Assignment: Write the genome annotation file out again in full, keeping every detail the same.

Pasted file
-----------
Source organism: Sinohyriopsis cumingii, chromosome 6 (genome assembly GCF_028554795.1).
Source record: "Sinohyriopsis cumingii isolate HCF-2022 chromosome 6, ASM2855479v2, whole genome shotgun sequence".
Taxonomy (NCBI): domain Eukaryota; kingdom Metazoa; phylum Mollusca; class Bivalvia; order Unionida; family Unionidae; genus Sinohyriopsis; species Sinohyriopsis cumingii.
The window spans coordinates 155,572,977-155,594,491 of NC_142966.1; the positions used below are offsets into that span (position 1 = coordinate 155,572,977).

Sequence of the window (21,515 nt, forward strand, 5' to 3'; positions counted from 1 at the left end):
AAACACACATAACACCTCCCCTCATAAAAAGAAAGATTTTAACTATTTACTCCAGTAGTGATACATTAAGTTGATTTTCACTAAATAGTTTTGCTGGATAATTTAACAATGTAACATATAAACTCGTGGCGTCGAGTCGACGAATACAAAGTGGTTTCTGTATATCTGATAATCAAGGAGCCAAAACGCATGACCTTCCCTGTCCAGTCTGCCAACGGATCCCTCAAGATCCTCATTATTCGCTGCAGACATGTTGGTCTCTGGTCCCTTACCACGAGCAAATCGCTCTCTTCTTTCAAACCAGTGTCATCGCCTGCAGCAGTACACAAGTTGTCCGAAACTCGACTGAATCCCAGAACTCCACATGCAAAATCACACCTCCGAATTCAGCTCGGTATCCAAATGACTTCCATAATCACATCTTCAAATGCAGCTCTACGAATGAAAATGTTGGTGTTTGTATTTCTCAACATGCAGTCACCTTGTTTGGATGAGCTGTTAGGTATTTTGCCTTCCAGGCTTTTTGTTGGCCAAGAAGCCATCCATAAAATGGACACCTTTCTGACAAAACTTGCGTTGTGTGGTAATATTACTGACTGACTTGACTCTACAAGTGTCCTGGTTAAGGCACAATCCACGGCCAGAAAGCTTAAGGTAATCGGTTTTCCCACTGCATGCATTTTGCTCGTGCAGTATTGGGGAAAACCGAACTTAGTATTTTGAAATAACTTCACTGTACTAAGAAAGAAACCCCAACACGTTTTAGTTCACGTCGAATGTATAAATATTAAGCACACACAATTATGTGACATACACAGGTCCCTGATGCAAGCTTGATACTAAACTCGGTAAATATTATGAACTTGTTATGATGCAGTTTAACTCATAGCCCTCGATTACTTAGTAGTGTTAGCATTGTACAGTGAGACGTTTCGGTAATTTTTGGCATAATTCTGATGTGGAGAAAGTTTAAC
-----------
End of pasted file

Source organism: Sinohyriopsis cumingii, chromosome 6 (genome assembly GCF_028554795.1).
Source record: "Sinohyriopsis cumingii isolate HCF-2022 chromosome 6, ASM2855479v2, whole genome shotgun sequence".
Taxonomy (NCBI): domain Eukaryota; kingdom Metazoa; phylum Mollusca; class Bivalvia; order Unionida; family Unionidae; genus Sinohyriopsis; species Sinohyriopsis cumingii.
The window spans coordinates 155,572,977-155,594,491 of NC_142966.1; the positions used below are offsets into that span (position 1 = coordinate 155,572,977).

Sequence of the window (21,515 nt, forward strand, 5' to 3'; positions counted from 1 at the left end):
AAACACACATAACACCTCCCCTCATAAAAAGAAAGATTTTAACTATTTACTCCAGTAGTGATACATTAAGTTGATTTTCACTAAATAGTTTTGCTGGATAATTTAACAATGTAACATATAAACTCGTGGCGTCGAGTCGACGAATACAAAGTGGTTTCTGTATATCTGATAATCAAGGAGCCAAAACGCATGACCTTCCCTGTCCAGTCTGCCAACGGATCCCTCAAGATCCTCATTATTCGCTGCAGACATGTTGGTCTCTGGTCCCTTACCACGAGCAAATCGCTCTCTTCTTTCAAACCAGTGTCATCGCCTGCAGCAGTACACAAGTTGTCCGAAACTCGACTGAATCCCAGAACTCCACATGCAAAATCACACCTCCGAATTCAGCTCGGTATCCAAATGACTTCCATAATCACATCTTCAAATGCAGCTCTACGAATGAAAATGTTGGTGTTTGTATTTCTCAACATGCAGTCACCTTGTTTGGATGAGCTGTTAGGTATTTTGCCTTCCAGGCTTTTTGTTGGCCAAGAAGCCATCCATAAAATGGACACCTTTCTGACAAAACTTGCGTTGTGTGGTAATATTACTGACTGACTTGACTCTACAAGTGTCCTGGTTAAGGCACAATCCACGGCCAGAAAGCTTAAGGTAATCGGTTTTCCCACTGCATGCATTTTGCTCGTGCAGTATTGGGGAAAACCGAACTTAGTATTTTGAAATAACTTCACTGTACTAAGAAAGAAACCCCAACACGTTTTAGTTCACGTCGAATGTATAAATATTAAGCACACACAATTATGTGACATACACAGGTCCCTGATGCAAGCTTGATACTAAACTCGGTAAATATTATGAACTTGTTATGATGCAGTTTAACTCATAGCCCTCGATTACTTAGTAGTGTTAGCATTGTACAGTGAGACGTTTCGGTAATTTTTGGCATAATTCTGATGTGGAGAAAGTTTAAC